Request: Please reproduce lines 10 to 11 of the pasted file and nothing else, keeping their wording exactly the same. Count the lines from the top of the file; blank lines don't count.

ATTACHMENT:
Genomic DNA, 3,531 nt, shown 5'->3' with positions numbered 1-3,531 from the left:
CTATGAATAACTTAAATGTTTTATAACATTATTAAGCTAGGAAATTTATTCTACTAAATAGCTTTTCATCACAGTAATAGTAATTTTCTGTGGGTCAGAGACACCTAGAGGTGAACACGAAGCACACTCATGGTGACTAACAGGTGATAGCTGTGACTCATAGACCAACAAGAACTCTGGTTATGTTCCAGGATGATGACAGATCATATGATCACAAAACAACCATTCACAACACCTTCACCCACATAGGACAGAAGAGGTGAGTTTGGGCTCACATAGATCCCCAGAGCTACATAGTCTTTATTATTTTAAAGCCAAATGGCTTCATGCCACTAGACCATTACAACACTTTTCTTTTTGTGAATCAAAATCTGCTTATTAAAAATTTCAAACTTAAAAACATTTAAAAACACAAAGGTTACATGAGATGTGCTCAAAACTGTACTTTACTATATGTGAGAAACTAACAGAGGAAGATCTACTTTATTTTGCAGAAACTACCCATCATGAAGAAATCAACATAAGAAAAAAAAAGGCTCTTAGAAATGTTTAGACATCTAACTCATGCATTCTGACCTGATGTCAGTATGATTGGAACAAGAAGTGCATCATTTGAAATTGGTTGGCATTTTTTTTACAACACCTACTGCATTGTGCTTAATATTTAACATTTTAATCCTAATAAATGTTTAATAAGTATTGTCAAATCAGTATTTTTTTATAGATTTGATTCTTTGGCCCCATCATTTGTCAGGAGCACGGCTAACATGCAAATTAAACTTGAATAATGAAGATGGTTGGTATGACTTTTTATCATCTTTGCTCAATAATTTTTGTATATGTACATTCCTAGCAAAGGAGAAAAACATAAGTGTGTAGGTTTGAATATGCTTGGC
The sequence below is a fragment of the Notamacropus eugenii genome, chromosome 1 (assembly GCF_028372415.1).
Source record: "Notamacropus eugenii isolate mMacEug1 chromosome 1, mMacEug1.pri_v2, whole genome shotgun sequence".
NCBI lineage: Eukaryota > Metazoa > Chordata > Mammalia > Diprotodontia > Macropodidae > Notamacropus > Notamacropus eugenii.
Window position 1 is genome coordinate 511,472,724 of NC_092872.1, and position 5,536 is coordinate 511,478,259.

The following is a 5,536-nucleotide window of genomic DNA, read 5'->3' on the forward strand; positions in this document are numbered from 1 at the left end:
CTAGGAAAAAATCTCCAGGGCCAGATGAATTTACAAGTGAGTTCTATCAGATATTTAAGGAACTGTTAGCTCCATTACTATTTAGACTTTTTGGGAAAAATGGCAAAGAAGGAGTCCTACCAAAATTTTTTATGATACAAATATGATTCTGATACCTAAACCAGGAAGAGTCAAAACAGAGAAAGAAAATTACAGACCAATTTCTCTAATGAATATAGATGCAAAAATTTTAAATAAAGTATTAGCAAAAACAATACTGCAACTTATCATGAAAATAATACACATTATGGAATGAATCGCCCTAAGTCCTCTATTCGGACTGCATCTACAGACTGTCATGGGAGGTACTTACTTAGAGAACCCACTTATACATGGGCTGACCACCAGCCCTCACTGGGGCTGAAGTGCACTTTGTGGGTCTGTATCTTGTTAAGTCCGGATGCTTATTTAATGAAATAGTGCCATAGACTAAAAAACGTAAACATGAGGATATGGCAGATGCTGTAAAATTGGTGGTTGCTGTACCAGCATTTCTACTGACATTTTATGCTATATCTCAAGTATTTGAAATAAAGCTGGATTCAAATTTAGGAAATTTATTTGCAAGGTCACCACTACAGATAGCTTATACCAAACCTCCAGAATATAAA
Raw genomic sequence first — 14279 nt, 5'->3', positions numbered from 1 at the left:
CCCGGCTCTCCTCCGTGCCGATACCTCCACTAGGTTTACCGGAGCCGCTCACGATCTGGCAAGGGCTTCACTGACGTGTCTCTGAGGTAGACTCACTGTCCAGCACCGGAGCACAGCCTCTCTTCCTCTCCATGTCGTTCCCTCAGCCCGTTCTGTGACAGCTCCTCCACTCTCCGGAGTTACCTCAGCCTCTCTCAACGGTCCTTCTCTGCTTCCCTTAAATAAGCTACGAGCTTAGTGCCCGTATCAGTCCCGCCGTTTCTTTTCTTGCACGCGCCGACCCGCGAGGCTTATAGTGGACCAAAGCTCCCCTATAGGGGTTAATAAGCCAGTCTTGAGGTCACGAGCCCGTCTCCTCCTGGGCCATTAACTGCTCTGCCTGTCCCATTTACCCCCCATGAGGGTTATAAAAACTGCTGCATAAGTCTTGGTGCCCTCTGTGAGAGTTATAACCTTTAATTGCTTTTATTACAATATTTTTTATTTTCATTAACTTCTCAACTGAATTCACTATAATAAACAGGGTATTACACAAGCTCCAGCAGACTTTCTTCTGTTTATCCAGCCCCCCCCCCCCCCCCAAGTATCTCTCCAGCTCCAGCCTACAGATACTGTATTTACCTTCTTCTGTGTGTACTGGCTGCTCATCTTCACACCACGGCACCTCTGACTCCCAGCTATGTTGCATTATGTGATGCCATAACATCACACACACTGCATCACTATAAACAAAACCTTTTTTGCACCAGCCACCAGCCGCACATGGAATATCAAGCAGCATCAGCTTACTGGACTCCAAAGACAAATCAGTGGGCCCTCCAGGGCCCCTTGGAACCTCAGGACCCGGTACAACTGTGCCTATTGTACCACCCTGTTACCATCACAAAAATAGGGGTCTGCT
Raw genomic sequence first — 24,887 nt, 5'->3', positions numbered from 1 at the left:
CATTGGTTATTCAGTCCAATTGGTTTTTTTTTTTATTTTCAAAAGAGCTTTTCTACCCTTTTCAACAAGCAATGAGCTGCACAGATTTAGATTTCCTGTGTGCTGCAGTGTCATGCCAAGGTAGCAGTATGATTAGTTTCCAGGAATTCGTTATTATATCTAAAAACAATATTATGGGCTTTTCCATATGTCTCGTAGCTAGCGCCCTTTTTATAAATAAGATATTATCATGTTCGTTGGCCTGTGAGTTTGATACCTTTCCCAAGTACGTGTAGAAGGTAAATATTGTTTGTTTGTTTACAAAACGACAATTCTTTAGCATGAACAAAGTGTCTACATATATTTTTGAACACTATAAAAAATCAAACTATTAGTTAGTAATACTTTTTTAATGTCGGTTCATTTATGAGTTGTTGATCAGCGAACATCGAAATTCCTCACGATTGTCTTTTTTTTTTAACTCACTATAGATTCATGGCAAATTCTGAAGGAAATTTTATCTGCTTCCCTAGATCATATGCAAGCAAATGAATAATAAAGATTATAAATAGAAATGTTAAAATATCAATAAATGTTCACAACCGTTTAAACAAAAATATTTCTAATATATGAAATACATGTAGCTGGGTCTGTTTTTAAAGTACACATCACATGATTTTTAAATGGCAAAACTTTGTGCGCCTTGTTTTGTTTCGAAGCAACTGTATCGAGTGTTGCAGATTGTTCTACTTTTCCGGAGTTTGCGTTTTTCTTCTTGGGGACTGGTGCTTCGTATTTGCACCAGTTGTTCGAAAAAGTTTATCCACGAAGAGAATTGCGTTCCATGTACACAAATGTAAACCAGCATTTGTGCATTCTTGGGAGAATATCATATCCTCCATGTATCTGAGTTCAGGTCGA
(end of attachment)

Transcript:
CCCGGCTCTCCTCCGTGCCGATACCTCCACTAGGTTTACCGGAGCCGCTCACGATCTGGCAAGGGCTTCACTGACGTGTCTCTGAGGTAGACTCACTGTCCAGCACCGGAGCACAGCCTCTCTTCCTCTCCATGTCGTTCCCTCAGCCCGTTCTGTGACAGCTCCTCCACTCTCCGGAGTTACCTCAGCCTCTCTCAACGGTCCTTCTCTGCTTCCCTTAAATAAGCTACGAGCTTAGTGCCCGTATCAGTCCCGCCGTTTCTTTTCTTGCACGCGCCGACCCGCGAGGCTTATAGTGGACCAAAGCTCCCCTATAGGGGTTAATAAGCCAGTCTTGAGGTCACGAGCCCGTCTCCTCCTGGGCCATTAACTGCTCTGCCTGTCCCATTTACCCCCCATGAGGGTTATAAAAACTGCTGCATAAGTCTTGGTGCCCTCTGTGAGAGTTATAACCTTTAATTGCTTTTATTACAATATTTTTTATTTTCATTAACTTCTCAACTGAATTCACTATAATAAACAGGGTATTACACAAGCTCCAGCAGACTTTCTTCTGTTTATCCAGCCCCCCCCCCCCCCCCAAGTATCTCTCCAGCTCCAGCCTACAGATACTGTATTTACCTTCTTCTGTGTGTACTGGCTGCTCATCTTCACACCACGGCACCTCTGACTCCCAGCTATGTTGCATTATGTGATGCCATAACATCACACACACTGCATCACTATAAACAAAACCTTTTTTGCACCAGCCACCAGCCGCACATGGAATATCAAGCAGCATCAGCTTACTGGACTCCAAAGACAAATCAGTGGGCCCTCCAGGGCCCCTTGGAACCTCAGGACCCGGTACAACTGTGCCTATTGTACCACCCTGTTACCATCACAAAAATAGGGGTCTGCT
Raw genomic sequence first — 24,887 nt, 5'->3', positions numbered from 1 at the left: